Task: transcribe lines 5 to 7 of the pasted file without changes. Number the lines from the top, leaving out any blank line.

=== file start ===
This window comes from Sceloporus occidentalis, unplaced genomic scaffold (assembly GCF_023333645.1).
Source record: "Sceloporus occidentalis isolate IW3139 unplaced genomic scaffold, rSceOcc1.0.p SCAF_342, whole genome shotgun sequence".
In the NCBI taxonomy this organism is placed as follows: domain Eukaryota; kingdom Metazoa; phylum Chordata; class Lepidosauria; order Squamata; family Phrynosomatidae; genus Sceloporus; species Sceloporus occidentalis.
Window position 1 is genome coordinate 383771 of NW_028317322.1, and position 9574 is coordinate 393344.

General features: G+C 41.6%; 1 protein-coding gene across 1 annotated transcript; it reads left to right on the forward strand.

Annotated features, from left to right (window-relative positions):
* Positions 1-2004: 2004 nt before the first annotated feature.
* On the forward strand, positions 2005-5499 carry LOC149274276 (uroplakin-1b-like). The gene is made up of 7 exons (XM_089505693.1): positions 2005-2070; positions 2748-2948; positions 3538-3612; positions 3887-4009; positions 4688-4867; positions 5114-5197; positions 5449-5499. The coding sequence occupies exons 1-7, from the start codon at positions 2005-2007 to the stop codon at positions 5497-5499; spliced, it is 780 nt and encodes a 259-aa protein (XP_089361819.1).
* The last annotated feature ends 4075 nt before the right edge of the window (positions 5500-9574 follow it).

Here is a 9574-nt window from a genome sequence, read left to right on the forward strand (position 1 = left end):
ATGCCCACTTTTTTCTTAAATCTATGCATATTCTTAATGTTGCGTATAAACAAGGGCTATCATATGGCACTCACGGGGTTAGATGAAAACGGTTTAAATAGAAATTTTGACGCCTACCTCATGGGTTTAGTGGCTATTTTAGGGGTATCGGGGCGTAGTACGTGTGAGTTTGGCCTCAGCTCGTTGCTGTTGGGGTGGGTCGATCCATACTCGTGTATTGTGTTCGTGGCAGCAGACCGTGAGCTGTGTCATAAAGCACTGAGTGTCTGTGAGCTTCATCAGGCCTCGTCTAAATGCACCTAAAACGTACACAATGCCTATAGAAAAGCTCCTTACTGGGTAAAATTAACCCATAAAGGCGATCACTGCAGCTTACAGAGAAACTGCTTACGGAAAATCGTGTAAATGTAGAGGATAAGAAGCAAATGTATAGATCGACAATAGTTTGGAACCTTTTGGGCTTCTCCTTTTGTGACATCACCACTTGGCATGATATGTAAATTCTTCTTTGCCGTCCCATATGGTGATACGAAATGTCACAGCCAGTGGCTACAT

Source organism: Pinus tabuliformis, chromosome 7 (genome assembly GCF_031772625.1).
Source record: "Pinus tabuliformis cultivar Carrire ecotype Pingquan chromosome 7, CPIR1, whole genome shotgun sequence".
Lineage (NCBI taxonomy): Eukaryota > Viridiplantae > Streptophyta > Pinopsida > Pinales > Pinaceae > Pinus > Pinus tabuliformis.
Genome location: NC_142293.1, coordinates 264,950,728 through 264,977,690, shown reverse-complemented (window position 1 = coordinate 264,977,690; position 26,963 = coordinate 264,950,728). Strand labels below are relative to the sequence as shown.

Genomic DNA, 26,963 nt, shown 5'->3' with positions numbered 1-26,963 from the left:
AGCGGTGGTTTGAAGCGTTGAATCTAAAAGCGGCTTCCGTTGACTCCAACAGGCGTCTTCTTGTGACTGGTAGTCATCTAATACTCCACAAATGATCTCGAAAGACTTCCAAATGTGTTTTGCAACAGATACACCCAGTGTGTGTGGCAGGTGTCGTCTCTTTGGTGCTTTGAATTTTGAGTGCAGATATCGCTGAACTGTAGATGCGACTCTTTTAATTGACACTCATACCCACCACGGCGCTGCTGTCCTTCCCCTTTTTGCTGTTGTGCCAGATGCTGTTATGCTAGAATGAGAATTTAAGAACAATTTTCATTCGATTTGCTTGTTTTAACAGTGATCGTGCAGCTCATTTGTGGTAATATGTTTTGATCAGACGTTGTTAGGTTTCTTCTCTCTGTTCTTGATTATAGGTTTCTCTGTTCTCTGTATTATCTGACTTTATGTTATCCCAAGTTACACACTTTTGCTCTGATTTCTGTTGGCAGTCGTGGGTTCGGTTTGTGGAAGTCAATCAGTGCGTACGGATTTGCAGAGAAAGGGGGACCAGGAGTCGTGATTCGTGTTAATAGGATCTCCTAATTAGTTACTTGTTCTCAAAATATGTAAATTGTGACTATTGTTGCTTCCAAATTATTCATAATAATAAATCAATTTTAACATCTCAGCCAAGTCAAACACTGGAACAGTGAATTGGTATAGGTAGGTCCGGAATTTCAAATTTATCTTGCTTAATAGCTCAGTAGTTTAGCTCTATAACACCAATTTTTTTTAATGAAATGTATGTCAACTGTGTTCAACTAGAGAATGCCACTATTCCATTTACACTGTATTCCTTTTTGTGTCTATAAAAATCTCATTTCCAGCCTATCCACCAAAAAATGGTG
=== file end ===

General features: G+C 41.6%; 1 protein-coding gene across 1 annotated transcript; it reads left to right on the forward strand.

Annotated features, from left to right (window-relative positions):
* Positions 1-2004: 2004 nt before the first annotated feature.